An embedded question is a question that forms a clause in a greater sentence. These kinds of questions could be called “indirect questions,” in that the question itself often changes form and gets placed into a more developed context, often for purposes of politeness of refining spoken language. Linguists and other experts think of an embedded question as a type of noun clause that plays a role within a complex sentence.
One type of embedded question is a question that gets embedded in another question. These are common types of embedded questions. For example, an English speaker might ask another, “Could you tell me what time it is?” rather than asking “What time is it?” The former structure is an example of an embedded question, where the question word, “where,” does not come at the beginning of the sentence. This example shows how the form of the sentence changes when the speaker uses an embedded question; as in many other cases, this also shows how the longer form presents a question more politely.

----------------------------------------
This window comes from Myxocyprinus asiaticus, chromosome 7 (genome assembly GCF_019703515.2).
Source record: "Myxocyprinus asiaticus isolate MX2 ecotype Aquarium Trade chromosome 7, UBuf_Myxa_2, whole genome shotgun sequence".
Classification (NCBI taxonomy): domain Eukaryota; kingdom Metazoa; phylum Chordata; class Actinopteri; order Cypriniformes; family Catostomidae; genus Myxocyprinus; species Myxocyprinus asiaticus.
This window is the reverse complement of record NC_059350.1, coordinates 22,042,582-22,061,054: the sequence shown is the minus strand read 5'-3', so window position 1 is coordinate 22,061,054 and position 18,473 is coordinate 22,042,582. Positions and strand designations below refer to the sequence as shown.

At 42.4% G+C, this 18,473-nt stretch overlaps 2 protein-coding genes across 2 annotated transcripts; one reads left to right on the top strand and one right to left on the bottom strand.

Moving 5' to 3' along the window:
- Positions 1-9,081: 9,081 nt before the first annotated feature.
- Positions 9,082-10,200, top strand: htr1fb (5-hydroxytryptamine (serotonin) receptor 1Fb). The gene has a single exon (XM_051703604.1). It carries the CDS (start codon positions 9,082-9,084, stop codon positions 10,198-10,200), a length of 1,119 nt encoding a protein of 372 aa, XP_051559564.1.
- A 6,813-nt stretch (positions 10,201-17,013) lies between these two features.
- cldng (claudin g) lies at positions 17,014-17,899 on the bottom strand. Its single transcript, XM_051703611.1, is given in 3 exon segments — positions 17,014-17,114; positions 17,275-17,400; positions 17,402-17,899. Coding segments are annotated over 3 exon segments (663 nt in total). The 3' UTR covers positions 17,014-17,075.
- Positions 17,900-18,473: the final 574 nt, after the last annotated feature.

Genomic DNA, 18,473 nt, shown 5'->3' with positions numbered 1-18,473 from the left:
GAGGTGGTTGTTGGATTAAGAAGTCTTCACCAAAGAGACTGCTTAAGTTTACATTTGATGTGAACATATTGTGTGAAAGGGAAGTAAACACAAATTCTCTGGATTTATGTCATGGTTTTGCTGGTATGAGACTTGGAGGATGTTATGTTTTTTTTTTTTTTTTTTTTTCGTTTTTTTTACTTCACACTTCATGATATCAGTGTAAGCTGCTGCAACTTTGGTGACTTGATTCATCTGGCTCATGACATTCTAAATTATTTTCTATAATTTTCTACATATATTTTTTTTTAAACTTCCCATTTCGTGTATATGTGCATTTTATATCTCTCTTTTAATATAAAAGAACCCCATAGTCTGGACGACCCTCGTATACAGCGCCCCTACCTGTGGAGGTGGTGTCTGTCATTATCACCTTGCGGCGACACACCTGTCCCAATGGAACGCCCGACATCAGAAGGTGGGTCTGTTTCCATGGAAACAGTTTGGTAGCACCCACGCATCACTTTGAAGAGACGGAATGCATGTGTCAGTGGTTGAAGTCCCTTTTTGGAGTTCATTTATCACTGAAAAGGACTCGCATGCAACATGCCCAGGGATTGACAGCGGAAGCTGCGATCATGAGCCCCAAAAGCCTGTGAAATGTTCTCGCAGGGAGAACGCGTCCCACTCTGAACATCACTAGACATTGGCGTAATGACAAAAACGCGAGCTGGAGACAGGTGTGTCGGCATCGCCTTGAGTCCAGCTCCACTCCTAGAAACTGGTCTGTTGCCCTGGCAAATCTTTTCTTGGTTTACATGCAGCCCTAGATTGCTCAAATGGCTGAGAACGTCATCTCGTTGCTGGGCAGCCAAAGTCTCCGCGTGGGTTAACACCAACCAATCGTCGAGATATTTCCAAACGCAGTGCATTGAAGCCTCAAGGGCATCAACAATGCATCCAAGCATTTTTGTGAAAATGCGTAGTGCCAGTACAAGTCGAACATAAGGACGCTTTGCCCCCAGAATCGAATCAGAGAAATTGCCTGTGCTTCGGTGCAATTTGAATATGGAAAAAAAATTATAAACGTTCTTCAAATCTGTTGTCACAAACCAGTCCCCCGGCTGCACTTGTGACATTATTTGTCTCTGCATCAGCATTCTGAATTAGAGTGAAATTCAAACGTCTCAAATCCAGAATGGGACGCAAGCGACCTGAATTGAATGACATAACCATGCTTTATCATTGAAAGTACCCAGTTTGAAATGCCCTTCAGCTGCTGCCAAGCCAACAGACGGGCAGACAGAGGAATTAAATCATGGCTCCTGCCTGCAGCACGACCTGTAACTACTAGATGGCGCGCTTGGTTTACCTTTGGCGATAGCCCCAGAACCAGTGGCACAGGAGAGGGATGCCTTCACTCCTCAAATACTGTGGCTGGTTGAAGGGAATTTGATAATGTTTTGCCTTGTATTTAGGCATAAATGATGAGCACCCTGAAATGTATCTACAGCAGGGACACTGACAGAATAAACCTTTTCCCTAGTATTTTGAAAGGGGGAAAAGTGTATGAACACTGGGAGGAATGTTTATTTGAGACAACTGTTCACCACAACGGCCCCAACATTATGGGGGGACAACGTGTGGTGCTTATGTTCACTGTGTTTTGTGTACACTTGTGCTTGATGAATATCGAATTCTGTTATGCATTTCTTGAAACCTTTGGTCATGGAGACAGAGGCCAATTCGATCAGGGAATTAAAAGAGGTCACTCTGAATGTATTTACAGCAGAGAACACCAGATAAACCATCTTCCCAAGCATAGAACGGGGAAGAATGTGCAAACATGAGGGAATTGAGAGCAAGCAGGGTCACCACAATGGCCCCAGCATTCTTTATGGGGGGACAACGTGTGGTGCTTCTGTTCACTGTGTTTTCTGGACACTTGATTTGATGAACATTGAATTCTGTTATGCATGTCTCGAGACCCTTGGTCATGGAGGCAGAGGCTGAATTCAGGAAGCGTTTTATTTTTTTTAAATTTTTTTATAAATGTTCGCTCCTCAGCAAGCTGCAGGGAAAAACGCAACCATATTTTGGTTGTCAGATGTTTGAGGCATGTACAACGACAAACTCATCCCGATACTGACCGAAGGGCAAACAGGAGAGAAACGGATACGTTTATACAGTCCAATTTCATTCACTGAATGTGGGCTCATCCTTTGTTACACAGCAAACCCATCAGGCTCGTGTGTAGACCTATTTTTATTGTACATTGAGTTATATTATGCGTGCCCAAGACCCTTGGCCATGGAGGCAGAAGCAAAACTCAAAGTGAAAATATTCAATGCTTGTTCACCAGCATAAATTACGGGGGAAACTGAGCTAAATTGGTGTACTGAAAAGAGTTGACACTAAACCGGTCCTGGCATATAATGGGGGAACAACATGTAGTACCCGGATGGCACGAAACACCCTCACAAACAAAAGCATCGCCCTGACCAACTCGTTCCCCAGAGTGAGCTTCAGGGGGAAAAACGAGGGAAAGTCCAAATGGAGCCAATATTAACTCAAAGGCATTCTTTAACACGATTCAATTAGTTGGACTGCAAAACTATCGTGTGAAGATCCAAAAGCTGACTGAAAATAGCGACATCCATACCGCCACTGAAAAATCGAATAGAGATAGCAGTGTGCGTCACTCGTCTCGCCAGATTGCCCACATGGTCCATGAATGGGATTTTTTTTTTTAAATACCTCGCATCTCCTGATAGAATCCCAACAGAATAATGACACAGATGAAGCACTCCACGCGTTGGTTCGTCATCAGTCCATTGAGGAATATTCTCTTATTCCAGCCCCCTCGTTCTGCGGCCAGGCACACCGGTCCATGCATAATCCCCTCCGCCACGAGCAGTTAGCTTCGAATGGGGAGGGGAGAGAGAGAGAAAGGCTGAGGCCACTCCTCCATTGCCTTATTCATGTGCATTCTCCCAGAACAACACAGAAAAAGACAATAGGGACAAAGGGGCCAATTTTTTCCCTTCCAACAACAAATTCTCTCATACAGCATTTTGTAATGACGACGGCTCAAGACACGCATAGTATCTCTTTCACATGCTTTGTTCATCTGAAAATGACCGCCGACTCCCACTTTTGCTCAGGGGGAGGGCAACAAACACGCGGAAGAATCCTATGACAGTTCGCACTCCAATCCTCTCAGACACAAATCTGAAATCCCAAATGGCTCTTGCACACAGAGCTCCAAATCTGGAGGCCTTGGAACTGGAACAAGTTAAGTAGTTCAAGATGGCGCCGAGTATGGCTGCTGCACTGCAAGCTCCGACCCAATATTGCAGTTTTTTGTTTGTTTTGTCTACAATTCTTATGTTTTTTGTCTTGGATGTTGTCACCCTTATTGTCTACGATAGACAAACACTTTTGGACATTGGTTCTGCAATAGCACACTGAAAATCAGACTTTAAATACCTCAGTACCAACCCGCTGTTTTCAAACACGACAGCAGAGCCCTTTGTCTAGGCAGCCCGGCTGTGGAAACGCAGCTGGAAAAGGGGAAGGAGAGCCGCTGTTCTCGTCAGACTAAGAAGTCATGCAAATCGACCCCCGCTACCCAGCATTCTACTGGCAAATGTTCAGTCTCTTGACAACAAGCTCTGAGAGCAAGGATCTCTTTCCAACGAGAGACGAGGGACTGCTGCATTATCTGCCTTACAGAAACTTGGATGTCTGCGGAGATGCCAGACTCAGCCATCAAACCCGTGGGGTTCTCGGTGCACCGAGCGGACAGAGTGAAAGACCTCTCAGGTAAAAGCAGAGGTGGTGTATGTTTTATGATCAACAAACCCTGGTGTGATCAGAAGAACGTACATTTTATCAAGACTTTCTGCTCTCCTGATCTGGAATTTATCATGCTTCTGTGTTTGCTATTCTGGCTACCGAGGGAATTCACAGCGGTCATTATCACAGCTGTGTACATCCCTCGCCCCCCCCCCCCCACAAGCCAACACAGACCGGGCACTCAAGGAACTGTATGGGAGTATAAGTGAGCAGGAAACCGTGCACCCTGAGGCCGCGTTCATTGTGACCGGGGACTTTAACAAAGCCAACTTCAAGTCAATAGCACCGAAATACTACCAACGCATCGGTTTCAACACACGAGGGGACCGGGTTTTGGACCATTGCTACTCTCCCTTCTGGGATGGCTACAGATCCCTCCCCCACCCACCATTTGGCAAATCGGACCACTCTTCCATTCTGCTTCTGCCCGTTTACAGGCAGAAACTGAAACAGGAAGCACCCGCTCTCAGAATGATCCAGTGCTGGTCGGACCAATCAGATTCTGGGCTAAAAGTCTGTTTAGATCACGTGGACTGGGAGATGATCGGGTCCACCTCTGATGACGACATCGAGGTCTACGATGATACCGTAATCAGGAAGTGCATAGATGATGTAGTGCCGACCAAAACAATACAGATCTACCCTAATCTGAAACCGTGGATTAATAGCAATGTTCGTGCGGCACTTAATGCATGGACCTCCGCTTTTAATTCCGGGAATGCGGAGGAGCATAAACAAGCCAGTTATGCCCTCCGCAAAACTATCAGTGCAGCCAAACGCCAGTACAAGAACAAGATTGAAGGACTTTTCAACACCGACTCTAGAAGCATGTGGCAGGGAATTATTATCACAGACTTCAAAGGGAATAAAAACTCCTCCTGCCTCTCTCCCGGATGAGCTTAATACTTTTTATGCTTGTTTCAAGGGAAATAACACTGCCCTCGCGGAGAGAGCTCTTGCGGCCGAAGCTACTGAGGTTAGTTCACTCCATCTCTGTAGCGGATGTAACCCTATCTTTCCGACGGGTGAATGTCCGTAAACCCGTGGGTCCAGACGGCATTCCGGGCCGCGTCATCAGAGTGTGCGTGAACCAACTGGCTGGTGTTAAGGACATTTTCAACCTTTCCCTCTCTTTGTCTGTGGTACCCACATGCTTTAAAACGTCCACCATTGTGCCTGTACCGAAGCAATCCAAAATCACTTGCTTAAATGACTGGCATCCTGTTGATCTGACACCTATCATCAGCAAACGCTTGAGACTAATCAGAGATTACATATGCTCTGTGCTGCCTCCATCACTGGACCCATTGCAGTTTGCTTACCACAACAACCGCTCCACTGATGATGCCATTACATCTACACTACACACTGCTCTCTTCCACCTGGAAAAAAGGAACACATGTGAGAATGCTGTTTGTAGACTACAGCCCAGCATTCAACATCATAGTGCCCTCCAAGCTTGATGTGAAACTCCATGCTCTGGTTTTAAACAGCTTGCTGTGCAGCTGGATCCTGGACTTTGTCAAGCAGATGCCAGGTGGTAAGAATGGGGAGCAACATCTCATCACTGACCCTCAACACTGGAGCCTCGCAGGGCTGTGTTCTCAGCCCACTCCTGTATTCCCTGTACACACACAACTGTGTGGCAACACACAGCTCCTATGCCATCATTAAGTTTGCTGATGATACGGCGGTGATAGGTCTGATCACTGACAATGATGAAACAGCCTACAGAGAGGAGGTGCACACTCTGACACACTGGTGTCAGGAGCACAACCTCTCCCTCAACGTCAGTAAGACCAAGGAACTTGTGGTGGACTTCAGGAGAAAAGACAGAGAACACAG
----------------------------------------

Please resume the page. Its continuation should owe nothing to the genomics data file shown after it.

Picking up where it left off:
Another kind of embedded question is formed inside of a statement. These types of questions often include prefixes to sentences such as “I wonder” or “I know.” For example, if an English speaker says, “I wonder where my keys are?” instead of, “Where are my keys?” they are embedding the question in the longer form sentence. Sentences using the word “know” may be more abstracted forms of question embedding. Someone who says, “I don’t know where my keys are.” is also implicitly asking about the location of the keys, albeit not as directly as in the above example using the word “wonder.”
A further way that sentences often change with this technique revolves around the uses of the simple words “it,” which will refer to a noun, and “is,” a form of the verb “be.” For example, when a person says “Do you know what time it is?” instead of “What time is it?” the order of the words “it” and “is” gets switched. This is one confusing element of the English language that often confounds language learners. Displaying embedded questions next to direct questions is one way for language instructors to present the critical difference between these two forms.